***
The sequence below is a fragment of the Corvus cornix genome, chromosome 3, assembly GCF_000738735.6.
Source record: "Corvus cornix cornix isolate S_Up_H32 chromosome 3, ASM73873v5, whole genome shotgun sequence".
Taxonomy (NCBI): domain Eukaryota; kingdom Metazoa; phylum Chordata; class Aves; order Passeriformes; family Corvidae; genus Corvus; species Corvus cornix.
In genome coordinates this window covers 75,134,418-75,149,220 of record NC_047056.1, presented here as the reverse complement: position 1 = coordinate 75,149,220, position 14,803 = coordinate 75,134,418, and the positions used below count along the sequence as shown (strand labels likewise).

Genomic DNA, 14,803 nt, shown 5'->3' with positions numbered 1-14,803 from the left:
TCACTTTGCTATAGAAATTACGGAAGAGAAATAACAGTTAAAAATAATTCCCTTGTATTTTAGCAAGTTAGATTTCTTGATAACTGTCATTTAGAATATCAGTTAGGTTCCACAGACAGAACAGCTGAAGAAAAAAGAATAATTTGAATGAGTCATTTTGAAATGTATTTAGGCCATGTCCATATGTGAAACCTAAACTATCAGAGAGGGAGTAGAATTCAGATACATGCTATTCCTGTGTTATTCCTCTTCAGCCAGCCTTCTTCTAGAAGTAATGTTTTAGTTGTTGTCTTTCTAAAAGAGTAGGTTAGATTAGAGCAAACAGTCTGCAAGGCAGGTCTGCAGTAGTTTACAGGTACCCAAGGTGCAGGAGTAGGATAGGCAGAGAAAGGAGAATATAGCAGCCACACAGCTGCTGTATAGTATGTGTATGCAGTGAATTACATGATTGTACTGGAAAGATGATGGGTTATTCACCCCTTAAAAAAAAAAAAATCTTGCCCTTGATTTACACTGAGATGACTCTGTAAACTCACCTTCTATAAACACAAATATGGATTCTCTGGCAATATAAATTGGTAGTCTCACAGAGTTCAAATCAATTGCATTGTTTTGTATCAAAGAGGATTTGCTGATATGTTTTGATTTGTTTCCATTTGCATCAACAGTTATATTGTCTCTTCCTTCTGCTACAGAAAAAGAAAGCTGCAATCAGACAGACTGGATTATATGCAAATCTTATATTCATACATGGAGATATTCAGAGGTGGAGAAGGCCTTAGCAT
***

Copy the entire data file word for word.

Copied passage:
The sequence below is a fragment of the Corvus cornix genome, chromosome 3, assembly GCF_000738735.6.
Source record: "Corvus cornix cornix isolate S_Up_H32 chromosome 3, ASM73873v5, whole genome shotgun sequence".
Taxonomy (NCBI): domain Eukaryota; kingdom Metazoa; phylum Chordata; class Aves; order Passeriformes; family Corvidae; genus Corvus; species Corvus cornix.
In genome coordinates this window covers 75,134,418-75,149,220 of record NC_047056.1, presented here as the reverse complement: position 1 = coordinate 75,149,220, position 14,803 = coordinate 75,134,418, and the positions used below count along the sequence as shown (strand labels likewise).

Genomic DNA, 14,803 nt, shown 5'->3' with positions numbered 1-14,803 from the left:
TCACTTTGCTATAGAAATTACGGAAGAGAAATAACAGTTAAAAATAATTCCCTTGTATTTTAGCAAGTTAGATTTCTTGATAACTGTCATTTAGAATATCAGTTAGGTTCCACAGACAGAACAGCTGAAGAAAAAAGAATAATTTGAATGAGTCATTTTGAAATGTATTTAGGCCATGTCCATATGTGAAACCTAAACTATCAGAGAGGGAGTAGAATTCAGATACATGCTATTCCTGTGTTATTCCTCTTCAGCCAGCCTTCTTCTAGAAGTAATGTTTTAGTTGTTGTCTTTCTAAAAGAGTAGGTTAGATTAGAGCAAACAGTCTGCAAGGCAGGTCTGCAGTAGTTTACAGGTACCCAAGGTGCAGGAGTAGGATAGGCAGAGAAAGGAGAATATAGCAGCCACACAGCTGCTGTATAGTATGTGTATGCAGTGAATTACATGATTGTACTGGAAAGATGATGGGTTATTCACCCCTTAAAAAAAAAAAAATCTTGCCCTTGATTTACACTGAGATGACTCTGTAAACTCACCTTCTATAAACACAAATATGGATTCTCTGGCAATATAAATTGGTAGTCTCACAGAGTTCAAATCAATTGCATTGTTTTGTATCAAAGAGGATTTGCTGATATGTTTTGATTTGTTTCCATTTGCATCAACAGTTATATTGTCTCTTCCTTCTGCTACAGAAAAAGAAAGCTGCAATCAGACAGACTGGATTATATGCAAATCTTATATTCATACATGGAGATATTCAGAGGTGGAGAAGGCCTTAGCAT